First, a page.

Last week I apologised for misrepresenting what had transpired when I asked the county council for information on Pem Developments Ltd.
Pem Developments is an Irish company based in Clonmel.
Last year it successfully bid for the contract to develop the Withybush Business Park - a joint venture between the county council and the Welsh Assembly.
There was keen competition for the job, not least from an established, Bristol-based property company called Terrace Hill.
But, following a bid evaluation exercise involving a complex scoring system, Pem Developments emerged the winner.
One of the headings in the scoring system was previous experience of similar developments.
Terrace Hill scored more highly than Pem on this count, but not by a large enough margin to offset Pem's perceived advantages in other areas.
What is surprising is that Pem scored anything at all for experience because the company, which counts among its directors an auctioneer, a manufacturer of dental equipment, a couple of consultants and a builder, had only been incorporated a year earlier (on 31 May 2005, to be precise) so had insufficient time to carry out any similar projects.
It is also noteworthy that the company were awarded the Withybush contract on rather easy terms.
The minutes of the Cabinet record:
"That the Director of Development be authorised to confirm to PEM Developments that they be granted preferred Developer status for an initial six-month period during which they can advertise and promote their development, seek Welsh Assembly Government grant funding and planning consents prior to financial agreement on terms to be agreed with the Director of Development and acceptable to the Welsh Assembly
So, in effect, they had the site on appro.
It would be interesting to know whether the other bidders were aware that these risk-free arrangements were part of the package.
Old Grumpy is struck by the frequency with which the words "terms to be agreed with the Director of Development", or similar, appear in Cabinet minutes.
I would have thought that as custodians of public assets the Cabinet might like to have the final say regarding the terms for their disposal, but, as I've said before, the Cabinet is merely the officers' rubber stamp.
But, I digress.
The company's name suggests that it was set up with Pembrokeshire in mind, and Withybush Industrial Park is not by any means the full extent of Pem Developments' involvement in Pembrokeshire.
You may wonder why a group of businessmen from a small town in the centre of Ireland should suddenly become interested in the county.
To understand the full story you have to go back to the Cabinet meetings of January and April 2005.
At the January meeting the council resolved to seek a compulsory purchase order for the Commodore/Port Hotel in Pembroke Dock and in April a similar resolution was passed in respect of land at Withybush earmarked for a motor retail park.
You may remember that the second of these caused a bit of a rumpus because the council claimed that attempts to reach a negotiated settlement with the owners had run into the sand leaving compulsory purchase was the only way forward, while the owners denied that any such negotiations had ever taken place.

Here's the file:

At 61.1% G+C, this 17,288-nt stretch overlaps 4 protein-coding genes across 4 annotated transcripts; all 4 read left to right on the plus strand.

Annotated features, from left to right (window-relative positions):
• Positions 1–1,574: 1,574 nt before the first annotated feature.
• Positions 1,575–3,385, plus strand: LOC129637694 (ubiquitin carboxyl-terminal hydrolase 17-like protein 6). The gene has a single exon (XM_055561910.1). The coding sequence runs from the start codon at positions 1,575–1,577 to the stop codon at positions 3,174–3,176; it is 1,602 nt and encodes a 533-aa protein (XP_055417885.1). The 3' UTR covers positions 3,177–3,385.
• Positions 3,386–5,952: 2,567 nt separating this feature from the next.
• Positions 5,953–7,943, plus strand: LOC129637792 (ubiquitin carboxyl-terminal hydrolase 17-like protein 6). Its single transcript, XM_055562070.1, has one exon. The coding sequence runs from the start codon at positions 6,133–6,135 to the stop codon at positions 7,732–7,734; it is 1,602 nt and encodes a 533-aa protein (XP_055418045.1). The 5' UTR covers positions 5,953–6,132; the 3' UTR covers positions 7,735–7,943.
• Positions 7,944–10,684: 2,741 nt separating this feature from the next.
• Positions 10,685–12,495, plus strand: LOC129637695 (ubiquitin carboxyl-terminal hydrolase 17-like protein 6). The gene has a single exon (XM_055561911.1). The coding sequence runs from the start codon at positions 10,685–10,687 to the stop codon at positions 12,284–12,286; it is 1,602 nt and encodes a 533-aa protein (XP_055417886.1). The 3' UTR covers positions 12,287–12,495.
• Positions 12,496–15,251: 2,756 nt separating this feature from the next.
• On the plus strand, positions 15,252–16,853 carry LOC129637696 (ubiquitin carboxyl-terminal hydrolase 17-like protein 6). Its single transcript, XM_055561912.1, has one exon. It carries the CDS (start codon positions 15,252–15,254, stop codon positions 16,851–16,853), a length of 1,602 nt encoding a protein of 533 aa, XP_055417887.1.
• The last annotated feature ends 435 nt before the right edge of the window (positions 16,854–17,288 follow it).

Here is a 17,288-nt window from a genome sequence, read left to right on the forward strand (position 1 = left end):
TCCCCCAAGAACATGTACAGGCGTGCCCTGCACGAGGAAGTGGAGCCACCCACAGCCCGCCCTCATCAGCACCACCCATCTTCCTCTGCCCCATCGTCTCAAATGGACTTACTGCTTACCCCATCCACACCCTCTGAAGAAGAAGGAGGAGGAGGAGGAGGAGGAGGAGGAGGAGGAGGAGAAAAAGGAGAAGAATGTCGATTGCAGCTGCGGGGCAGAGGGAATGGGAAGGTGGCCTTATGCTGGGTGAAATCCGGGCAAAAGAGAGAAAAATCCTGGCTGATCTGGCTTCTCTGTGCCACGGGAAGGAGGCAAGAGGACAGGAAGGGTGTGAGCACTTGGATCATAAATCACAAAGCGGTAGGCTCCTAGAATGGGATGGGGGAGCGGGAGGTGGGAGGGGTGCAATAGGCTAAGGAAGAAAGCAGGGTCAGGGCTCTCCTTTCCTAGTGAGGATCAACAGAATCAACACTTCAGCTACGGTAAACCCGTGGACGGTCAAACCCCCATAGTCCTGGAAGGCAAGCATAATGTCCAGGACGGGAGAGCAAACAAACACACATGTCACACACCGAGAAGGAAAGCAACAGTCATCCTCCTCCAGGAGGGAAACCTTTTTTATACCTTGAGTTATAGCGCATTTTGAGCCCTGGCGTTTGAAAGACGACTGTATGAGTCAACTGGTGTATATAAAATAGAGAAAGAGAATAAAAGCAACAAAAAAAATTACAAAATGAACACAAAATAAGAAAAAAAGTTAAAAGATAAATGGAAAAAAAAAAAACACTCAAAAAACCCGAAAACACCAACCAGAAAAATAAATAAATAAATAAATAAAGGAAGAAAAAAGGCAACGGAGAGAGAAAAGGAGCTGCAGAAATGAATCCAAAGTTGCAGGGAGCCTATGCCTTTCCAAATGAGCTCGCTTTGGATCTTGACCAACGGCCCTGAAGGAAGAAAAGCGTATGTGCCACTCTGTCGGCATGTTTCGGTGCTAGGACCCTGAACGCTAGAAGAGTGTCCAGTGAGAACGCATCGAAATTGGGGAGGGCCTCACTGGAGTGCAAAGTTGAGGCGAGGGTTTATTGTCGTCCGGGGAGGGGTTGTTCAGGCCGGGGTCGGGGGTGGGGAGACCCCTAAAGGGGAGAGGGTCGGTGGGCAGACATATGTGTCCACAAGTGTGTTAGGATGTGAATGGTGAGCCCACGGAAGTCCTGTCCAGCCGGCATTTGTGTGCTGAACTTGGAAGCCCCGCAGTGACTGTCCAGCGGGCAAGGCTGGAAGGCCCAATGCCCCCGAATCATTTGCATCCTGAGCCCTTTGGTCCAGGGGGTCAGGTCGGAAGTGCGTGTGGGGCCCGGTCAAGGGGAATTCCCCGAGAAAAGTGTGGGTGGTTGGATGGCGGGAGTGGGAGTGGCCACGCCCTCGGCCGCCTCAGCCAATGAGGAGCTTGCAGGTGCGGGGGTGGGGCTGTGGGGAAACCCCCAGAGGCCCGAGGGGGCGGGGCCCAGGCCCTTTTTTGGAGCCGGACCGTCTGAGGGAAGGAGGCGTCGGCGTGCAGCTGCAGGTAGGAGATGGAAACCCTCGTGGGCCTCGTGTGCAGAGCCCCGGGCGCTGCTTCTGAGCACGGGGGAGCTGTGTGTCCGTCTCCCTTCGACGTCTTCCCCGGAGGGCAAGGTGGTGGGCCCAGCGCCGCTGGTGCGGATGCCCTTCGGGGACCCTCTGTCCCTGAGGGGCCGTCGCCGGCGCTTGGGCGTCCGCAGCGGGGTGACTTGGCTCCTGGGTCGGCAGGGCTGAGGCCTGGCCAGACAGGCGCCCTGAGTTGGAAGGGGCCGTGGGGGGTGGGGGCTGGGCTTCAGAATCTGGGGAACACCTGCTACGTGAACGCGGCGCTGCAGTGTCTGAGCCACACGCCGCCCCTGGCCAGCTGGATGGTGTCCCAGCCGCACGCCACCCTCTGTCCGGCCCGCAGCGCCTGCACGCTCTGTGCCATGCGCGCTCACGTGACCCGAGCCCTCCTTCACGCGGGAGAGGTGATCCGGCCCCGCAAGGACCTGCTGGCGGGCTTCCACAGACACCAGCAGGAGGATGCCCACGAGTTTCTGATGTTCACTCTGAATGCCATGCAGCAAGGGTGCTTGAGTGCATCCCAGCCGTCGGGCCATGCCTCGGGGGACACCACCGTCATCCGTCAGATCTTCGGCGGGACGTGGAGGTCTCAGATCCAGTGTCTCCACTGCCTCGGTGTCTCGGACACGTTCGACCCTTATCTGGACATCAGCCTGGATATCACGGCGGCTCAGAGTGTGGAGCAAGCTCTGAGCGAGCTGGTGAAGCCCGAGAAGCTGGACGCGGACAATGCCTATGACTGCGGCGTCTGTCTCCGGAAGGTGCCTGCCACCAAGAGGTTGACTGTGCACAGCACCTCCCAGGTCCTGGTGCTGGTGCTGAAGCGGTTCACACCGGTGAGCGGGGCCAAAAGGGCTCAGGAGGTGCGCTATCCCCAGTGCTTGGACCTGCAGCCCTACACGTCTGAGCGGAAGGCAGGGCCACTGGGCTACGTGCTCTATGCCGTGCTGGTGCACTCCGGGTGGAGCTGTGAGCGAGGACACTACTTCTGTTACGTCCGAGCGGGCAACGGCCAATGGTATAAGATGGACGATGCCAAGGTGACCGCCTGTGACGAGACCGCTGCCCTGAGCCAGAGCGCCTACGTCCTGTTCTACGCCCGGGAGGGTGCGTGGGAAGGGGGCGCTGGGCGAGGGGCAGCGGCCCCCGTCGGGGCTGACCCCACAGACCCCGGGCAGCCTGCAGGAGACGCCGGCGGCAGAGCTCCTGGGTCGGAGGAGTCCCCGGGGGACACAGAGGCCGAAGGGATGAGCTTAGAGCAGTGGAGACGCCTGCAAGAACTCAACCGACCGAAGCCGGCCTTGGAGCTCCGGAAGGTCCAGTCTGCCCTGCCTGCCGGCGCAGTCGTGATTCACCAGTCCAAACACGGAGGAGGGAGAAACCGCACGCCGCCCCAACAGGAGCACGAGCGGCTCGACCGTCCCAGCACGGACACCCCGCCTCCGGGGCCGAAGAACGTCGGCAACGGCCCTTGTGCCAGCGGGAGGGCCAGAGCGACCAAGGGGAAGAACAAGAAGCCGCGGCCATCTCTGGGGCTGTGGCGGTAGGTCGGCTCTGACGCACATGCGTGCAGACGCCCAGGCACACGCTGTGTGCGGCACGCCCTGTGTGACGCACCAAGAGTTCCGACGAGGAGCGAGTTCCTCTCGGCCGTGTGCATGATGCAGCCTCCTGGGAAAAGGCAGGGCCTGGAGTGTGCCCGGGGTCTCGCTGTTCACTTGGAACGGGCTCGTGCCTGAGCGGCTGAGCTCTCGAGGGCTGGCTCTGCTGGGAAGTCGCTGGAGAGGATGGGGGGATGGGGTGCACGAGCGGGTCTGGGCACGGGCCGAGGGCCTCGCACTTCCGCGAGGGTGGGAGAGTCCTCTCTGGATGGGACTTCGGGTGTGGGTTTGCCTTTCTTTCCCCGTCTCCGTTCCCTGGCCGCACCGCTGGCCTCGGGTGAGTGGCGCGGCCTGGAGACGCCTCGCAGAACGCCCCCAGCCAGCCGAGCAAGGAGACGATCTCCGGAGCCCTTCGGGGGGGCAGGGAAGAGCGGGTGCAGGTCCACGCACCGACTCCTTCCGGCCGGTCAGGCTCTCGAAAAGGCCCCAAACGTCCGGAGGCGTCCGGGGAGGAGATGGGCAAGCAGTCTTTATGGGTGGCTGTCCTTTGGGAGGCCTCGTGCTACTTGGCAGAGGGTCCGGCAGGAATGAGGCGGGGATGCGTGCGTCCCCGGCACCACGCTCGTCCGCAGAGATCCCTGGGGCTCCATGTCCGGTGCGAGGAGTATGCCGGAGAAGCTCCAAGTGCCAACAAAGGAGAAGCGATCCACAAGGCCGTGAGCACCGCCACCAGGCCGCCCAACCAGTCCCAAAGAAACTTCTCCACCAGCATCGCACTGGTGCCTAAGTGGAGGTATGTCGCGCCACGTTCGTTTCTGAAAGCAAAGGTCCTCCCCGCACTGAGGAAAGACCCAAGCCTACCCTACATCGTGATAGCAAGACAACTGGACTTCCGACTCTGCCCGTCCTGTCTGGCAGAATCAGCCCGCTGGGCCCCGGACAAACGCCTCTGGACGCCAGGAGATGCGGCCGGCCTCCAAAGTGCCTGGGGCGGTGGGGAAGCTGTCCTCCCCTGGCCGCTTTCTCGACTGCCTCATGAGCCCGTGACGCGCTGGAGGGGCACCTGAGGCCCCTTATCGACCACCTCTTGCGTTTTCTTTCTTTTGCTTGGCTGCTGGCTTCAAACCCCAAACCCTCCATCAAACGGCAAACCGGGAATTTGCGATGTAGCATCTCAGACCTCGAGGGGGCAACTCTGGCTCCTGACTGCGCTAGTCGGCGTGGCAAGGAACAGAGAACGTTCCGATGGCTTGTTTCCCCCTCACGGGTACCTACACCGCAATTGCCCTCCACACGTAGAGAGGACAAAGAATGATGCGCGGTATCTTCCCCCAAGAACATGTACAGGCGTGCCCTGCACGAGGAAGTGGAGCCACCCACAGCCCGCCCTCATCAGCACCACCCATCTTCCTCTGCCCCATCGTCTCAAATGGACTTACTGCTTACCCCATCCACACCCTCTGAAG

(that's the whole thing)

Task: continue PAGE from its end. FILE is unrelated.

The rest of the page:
Both these purchases were to proceed by way of what are commonly known as "back to back" agreements, where, prior to the compulsory purchase order being activated, the council identifies a development partner who will immediately buy the property from the council.
The advantage of such arrangements is that, while avoiding any financial commitment, the council retains control over the ultimate use of the site by means of a building agreement with its development partner .
Unfortunately, before either compulsory purchase order could be taken out, the council was pre-empted when private bidders stepped in to buy the properties from the respective owners.
Not that that would have prevented the council proceeding with the compulsory purchase order, which is taken out against the land not the owner.
However, the council seems to have acquiesced in these arrangements, though with the properties still in the hands of the private sector the council had lost the ability to control any future development through a building agreement.
As you've already guessed, the private bidder in both instances was Pem Developments which was set up on 31 May 2005; close on the heels of the compulsory purchase orders being approved by Cabinet.
Of course, this may be pure coincidence but you have to wonder how a group of businessmen from Clonmel came to get wind of these opportunities.
Unsurprisingly, negotiations for the land at Withybush earmarked for a motor retail park were swiftly concluded.
After all, threatened as they were with a compulsory order, the owners were hardly negotiating from a position of strength.
It may well be that the owners saw these Irish businessmen as white knights riding to the rescue, though a cynic might conclude that Pembrokeshire County Council shook the tree and Pem Developments caught the apple.
The owner of the Port Hotel proved to be made of sterner stuff, though, after the place was set on fire by vandals last autumn, her hand was considerably weakened and I understand she has now succumbed.